The screen printing class at The Make Lounge costs £57 and includes two items to screen print, snacks and wine.

The Make Lounge

5 December 2012

Hidden London - Aldwych Station

I've always been a bit of a London Underground geek - from the history of the lines themselves and the disused stations to the iconic logo, maps and typography, it's proved to be a minor obsession. So when the London Transport Museum announced that they were throwing open the doors of Aldwych station for a number of days over the Christmas period, I leapt at the chance. I've always thought Leslie Green's Underground stations with their distinctive red glazed brickwork, Edwardian styling and bottle green tilework were beautiful, so couldn't wait for a snoop around.

Which is how I came to find myself shivering in a queue in a quiet side street of London near the Thames. We had our bags checked by a museum volunteer, who also checked that our shoes were both flat and practical should we need to be evacuated down the tracks to Holborn. After a 15 minute wait, my husband and I found ourselves inside and I couldn't resist but photograph everything in sight, and this was before the tour had even started.

Aldwych station facade

entrance to booking hall


 book here

We were given a potted history of Aldwych station  (you can read more here if you're interested) before being taken below ground to see the platforms. The westbound platform is the one most people are familiar with - Aldwych only had one "functional" platform for the vast majority of its working life as the Eastbound one was closed in 1917. The westbound platform is the one that was open up until 1994 and has been used as a film set for films like Atonement, V for Vendetta, 28 Weeks Later and various music videos alongside of being an air raid shelter in both world wars. The posters on this platform tend to change with each filming project and as such are reproduction posters.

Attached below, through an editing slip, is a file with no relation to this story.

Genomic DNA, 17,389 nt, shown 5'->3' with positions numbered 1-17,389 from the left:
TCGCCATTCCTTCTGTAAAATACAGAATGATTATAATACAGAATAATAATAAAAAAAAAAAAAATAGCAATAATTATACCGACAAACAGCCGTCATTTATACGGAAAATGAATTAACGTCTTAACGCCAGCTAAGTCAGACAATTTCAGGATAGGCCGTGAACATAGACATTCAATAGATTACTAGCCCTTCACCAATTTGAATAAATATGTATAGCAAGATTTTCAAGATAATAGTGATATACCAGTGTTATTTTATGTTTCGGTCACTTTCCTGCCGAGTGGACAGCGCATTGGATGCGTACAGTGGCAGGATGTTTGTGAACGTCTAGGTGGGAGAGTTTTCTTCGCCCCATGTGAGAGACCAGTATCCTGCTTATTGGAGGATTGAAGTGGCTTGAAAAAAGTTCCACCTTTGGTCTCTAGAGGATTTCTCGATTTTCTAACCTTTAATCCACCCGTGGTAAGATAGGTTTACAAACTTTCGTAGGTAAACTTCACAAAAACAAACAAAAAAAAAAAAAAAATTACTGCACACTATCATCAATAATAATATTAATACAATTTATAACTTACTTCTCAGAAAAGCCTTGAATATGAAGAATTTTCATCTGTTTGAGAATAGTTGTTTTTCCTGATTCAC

tunnel to the westbound platform

posters on the westbound platform - the two on the right are reproductions

train on the westbound platform

front of train - actually a 1970's Northern Line train!


The eastbound platform in some ways is far more interesting - it ceased to be used after WW1 and was used to store treasures from the V&A and British Museum during the second world war. The posters here are original as this platform was often used as a test platform - from testing the glue to put up posters (still going strong after 40 years in some cases -it must be good!) to experimental tiles eventually used at Piccadilly Circus.

original posters on the eastbound platform

experimental tiles eventually used at Piccadilly Circus